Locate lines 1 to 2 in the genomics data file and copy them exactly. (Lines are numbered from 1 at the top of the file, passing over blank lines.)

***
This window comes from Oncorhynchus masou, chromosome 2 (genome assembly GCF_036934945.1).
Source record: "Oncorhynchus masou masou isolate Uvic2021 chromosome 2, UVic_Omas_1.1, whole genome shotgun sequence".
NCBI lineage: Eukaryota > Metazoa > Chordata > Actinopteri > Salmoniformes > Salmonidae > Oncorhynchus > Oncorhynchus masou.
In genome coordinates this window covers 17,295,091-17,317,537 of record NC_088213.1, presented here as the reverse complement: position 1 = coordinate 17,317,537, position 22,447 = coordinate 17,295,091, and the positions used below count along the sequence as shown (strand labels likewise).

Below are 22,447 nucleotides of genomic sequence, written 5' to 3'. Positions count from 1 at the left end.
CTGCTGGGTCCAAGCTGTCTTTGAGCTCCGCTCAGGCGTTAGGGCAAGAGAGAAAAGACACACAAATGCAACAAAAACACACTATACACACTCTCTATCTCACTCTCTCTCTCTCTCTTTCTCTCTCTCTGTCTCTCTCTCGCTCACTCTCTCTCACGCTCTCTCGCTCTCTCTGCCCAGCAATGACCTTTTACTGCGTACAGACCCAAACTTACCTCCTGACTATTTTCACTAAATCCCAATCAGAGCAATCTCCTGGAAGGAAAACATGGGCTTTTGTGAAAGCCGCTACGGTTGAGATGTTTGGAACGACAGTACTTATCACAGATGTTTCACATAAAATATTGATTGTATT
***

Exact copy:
This window comes from Oncorhynchus masou, chromosome 2 (genome assembly GCF_036934945.1).
Source record: "Oncorhynchus masou masou isolate Uvic2021 chromosome 2, UVic_Omas_1.1, whole genome shotgun sequence".